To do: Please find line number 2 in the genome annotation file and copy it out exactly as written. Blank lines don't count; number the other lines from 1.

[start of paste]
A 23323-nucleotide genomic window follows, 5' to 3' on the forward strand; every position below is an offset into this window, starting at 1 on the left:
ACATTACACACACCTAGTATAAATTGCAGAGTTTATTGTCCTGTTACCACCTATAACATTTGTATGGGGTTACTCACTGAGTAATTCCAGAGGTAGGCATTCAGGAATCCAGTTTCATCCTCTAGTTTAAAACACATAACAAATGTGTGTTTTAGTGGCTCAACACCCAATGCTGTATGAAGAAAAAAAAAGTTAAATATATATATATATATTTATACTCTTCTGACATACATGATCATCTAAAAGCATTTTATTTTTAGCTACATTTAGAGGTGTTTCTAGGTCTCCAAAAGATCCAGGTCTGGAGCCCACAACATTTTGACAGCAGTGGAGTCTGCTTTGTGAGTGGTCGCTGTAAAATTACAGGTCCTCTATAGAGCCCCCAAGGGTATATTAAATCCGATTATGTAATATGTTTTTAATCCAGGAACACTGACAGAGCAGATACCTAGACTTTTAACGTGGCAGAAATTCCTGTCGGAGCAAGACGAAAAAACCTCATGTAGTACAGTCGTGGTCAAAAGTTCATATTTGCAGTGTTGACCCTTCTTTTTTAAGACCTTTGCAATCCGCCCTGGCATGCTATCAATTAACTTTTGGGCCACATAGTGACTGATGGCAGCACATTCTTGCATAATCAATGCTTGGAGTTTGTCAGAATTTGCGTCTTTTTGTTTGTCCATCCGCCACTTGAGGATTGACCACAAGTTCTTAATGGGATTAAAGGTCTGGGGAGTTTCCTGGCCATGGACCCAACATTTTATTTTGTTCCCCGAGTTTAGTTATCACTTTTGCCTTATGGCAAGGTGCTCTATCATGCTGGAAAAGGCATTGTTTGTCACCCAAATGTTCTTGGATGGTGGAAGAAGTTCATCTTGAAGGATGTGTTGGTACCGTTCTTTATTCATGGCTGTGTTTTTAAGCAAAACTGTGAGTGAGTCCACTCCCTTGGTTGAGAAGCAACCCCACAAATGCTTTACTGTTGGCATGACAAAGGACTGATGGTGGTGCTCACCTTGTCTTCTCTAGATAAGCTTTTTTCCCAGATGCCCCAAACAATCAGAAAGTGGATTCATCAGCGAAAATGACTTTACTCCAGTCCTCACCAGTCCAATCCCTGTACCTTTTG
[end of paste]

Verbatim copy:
ACATTACACACACCTAGTATAAATTGCAGAGTTTATTGTCCTGTTACCACCTATAACATTTGTATGGGGTTACTCACTGAGTAATTCCAGAGGTAGGCATTCAGGAATCCAGTTTCATCCTCTAGTTTAAAACACATAACAAATGTGTGTTTTAGTGGCTCAACACCCAATGCTGTATGAAGAAAAAAAAAGTTAAATATATATATATATATTTATACTCTTCTGACATACATGATCATCTAAAAGCATTTTATTTTTAGCTACATTTAGAGGTGTTTCTAGGTCTCCAAAAGATCCAGGTCTGGAGCCCACAACATTTTGACAGCAGTGGAGTCTGCTTTGTGAGTGGTCGCTGTAAAATTACAGGTCCTCTATAGAGCCCCCAAGGGTATATTAAATCCGATTATGTAATATGTTTTTAATCCAGGAACACTGACAGAGCAGATACCTAGACTTTTAACGTGGCAGAAATTCCTGTCGGAGCAAGACGAAAAAACCTCATGTAGTACAGTCGTGGTCAAAAGTTCATATTTGCAGTGTTGACCCTTCTTTTTTAAGACCTTTGCAATCCGCCCTGGCATGCTATCAATTAACTTTTGGGCCACATAGTGACTGATGGCAGCACATTCTTGCATAATCAATGCTTGGAGTTTGTCAGAATTTGCGTCTTTTTGTTTGTCCATCCGCCACTTGAGGATTGACCACAAGTTCTTAATGGGATTAAAGGTCTGGGGAGTTTCCTGGCCATGGACCCAACATTTTATTTTGTTCCCCGAGTTTAGTTATCACTTTTGCCTTATGGCAAGGTGCTCTATCATGCTGGAAAAGGCATTGTTTGTCACCCAAATGTTCTTGGATGGTGGAAGAAGTTCATCTTGAAGGATGTGTTGGTACCGTTCTTTATTCATGGCTGTGTTTTTAAGCAAAACTGTGAGTGAGTCCACTCCCTTGGTTGAGAAGCAACCCCACAAATGCTTTACTGTTGGCATGACAAAGGACTGATGGTGGTGCTCACCTTGTCTTCTCTAGATAAGCTTTTTTCCCAGATGCCCCAAACAATCAGAAAGTGGATTCATCAGCGAAAATGACTTTACTCCAGTCCTCACCAGTCCAATCCCTGTACCTTTTG